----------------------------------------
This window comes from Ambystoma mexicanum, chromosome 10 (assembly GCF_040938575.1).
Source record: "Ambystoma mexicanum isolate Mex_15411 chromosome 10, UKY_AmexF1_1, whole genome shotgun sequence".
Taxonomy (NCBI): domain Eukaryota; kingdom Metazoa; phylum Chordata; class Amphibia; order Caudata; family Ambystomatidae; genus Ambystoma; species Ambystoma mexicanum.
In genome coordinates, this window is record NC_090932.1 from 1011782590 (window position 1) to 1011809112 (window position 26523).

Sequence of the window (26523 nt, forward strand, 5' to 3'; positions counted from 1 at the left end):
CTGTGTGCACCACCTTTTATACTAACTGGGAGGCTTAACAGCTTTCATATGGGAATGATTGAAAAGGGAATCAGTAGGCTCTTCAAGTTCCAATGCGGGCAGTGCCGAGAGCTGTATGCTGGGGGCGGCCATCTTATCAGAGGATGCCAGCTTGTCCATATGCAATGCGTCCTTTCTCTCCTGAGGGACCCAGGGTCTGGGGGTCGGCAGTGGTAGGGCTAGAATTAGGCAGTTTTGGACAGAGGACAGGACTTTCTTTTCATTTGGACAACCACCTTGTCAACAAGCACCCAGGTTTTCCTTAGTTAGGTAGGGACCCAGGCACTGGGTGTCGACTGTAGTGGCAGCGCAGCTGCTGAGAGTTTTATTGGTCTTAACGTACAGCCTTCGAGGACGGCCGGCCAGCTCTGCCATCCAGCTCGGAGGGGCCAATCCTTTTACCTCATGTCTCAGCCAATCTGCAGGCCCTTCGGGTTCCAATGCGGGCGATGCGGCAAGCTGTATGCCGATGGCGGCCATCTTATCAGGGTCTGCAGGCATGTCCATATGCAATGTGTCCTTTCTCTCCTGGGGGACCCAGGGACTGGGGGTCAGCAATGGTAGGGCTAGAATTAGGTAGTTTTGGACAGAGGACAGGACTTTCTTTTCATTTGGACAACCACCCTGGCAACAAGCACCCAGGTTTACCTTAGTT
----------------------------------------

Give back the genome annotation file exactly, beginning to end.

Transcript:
This window comes from Ambystoma mexicanum, chromosome 10 (assembly GCF_040938575.1).
Source record: "Ambystoma mexicanum isolate Mex_15411 chromosome 10, UKY_AmexF1_1, whole genome shotgun sequence".
Taxonomy (NCBI): domain Eukaryota; kingdom Metazoa; phylum Chordata; class Amphibia; order Caudata; family Ambystomatidae; genus Ambystoma; species Ambystoma mexicanum.
In genome coordinates, this window is record NC_090932.1 from 1011782590 (window position 1) to 1011809112 (window position 26523).

Sequence of the window (26523 nt, forward strand, 5' to 3'; positions counted from 1 at the left end):
CTGTGTGCACCACCTTTTATACTAACTGGGAGGCTTAACAGCTTTCATATGGGAATGATTGAAAAGGGAATCAGTAGGCTCTTCAAGTTCCAATGCGGGCAGTGCCGAGAGCTGTATGCTGGGGGCGGCCATCTTATCAGAGGATGCCAGCTTGTCCATATGCAATGCGTCCTTTCTCTCCTGAGGGACCCAGGGTCTGGGGGTCGGCAGTGGTAGGGCTAGAATTAGGCAGTTTTGGACAGAGGACAGGACTTTCTTTTCATTTGGACAACCACCTTGTCAACAAGCACCCAGGTTTTCCTTAGTTAGGTAGGGACCCAGGCACTGGGTGTCGACTGTAGTGGCAGCGCAGCTGCTGAGAGTTTTATTGGTCTTAACGTACAGCCTTCGAGGACGGCCGGCCAGCTCTGCCATCCAGCTCGGAGGGGCCAATCCTTTTACCTCATGTCTCAGCCAATCTGCAGGCCCTTCGGGTTCCAATGCGGGCGATGCGGCAAGCTGTATGCCGATGGCGGCCATCTTATCAGGGTCTGCAGGCATGTCCATATGCAATGTGTCCTTTCTCTCCTGGGGGACCCAGGGACTGGGGGTCAGCAATGGTAGGGCTAGAATTAGGTAGTTTTGGACAGAGGACAGGACTTTCTTTTCATTTGGACAACCACCCTGGCAACAAGCACCCAGGTTTACCTTAGTT